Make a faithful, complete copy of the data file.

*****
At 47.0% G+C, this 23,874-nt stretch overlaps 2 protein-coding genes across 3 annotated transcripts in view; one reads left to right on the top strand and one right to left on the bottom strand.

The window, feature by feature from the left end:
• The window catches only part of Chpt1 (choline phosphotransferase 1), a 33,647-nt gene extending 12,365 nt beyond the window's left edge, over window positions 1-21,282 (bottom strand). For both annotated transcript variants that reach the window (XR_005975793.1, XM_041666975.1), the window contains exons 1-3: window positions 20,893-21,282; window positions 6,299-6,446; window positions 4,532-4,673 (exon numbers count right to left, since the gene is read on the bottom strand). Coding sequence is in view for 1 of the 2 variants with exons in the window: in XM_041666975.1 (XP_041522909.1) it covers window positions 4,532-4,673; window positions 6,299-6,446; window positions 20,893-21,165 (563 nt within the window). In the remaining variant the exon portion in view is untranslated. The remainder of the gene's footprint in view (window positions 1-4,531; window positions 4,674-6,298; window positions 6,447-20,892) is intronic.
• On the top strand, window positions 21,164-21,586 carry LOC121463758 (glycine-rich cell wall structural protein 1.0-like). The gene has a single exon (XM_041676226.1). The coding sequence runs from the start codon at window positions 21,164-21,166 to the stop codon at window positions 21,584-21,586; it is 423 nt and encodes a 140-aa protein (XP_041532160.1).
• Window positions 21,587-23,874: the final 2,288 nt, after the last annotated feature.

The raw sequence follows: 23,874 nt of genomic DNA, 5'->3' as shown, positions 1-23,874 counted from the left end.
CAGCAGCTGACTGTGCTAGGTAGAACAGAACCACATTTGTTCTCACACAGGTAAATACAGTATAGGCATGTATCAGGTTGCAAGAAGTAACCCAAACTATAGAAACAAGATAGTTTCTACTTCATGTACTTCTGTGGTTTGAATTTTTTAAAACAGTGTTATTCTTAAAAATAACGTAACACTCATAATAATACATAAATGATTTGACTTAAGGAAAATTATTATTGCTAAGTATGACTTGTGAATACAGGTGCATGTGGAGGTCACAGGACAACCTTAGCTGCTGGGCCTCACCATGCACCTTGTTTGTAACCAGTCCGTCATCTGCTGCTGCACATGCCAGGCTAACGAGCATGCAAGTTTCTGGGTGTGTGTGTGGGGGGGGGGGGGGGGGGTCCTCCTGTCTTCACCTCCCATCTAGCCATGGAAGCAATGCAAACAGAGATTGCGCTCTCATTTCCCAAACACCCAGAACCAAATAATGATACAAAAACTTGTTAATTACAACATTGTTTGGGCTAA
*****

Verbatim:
At 47.0% G+C, this 23,874-nt stretch overlaps 2 protein-coding genes across 3 annotated transcripts in view; one reads left to right on the top strand and one right to left on the bottom strand.

The window, feature by feature from the left end:
• The window catches only part of Chpt1 (choline phosphotransferase 1), a 33,647-nt gene extending 12,365 nt beyond the window's left edge, over window positions 1-21,282 (bottom strand). For both annotated transcript variants that reach the window (XR_005975793.1, XM_041666975.1), the window contains exons 1-3: window positions 20,893-21,282; window positions 6,299-6,446; window positions 4,532-4,673 (exon numbers count right to left, since the gene is read on the bottom strand). Coding sequence is in view for 1 of the 2 variants with exons in the window: in XM_041666975.1 (XP_041522909.1) it covers window positions 4,532-4,673; window positions 6,299-6,446; window positions 20,893-21,165 (563 nt within the window). In the remaining variant the exon portion in view is untranslated. The remainder of the gene's footprint in view (window positions 1-4,531; window positions 4,674-6,298; window positions 6,447-20,892) is intronic.
• On the top strand, window positions 21,164-21,586 carry LOC121463758 (glycine-rich cell wall structural protein 1.0-like). The gene has a single exon (XM_041676226.1). The coding sequence runs from the start codon at window positions 21,164-21,166 to the stop codon at window positions 21,584-21,586; it is 423 nt and encodes a 140-aa protein (XP_041532160.1).
• Window positions 21,587-23,874: the final 2,288 nt, after the last annotated feature.

The raw sequence follows: 23,874 nt of genomic DNA, 5'->3' as shown, positions 1-23,874 counted from the left end.
CAGCAGCTGACTGTGCTAGGTAGAACAGAACCACATTTGTTCTCACACAGGTAAATACAGTATAGGCATGTATCAGGTTGCAAGAAGTAACCCAAACTATAGAAACAAGATAGTTTCTACTTCATGTACTTCTGTGGTTTGAATTTTTTAAAACAGTGTTATTCTTAAAAATAACGTAACACTCATAATAATACATAAATGATTTGACTTAAGGAAAATTATTATTGCTAAGTATGACTTGTGAATACAGGTGCATGTGGAGGTCACAGGACAACCTTAGCTGCTGGGCCTCACCATGCACCTTGTTTGTAACCAGTCCGTCATCTGCTGCTGCACATGCCAGGCTAACGAGCATGCAAGTTTCTGGGTGTGTGTGTGGGGGGGGGGGGGGGGGGTCCTCCTGTCTTCACCTCCCATCTAGCCATGGAAGCAATGCAAACAGAGATTGCGCTCTCATTTCCCAAACACCCAGAACCAAATAATGATACAAAAACTTGTTAATTACAACATTGTTTGGGCTAA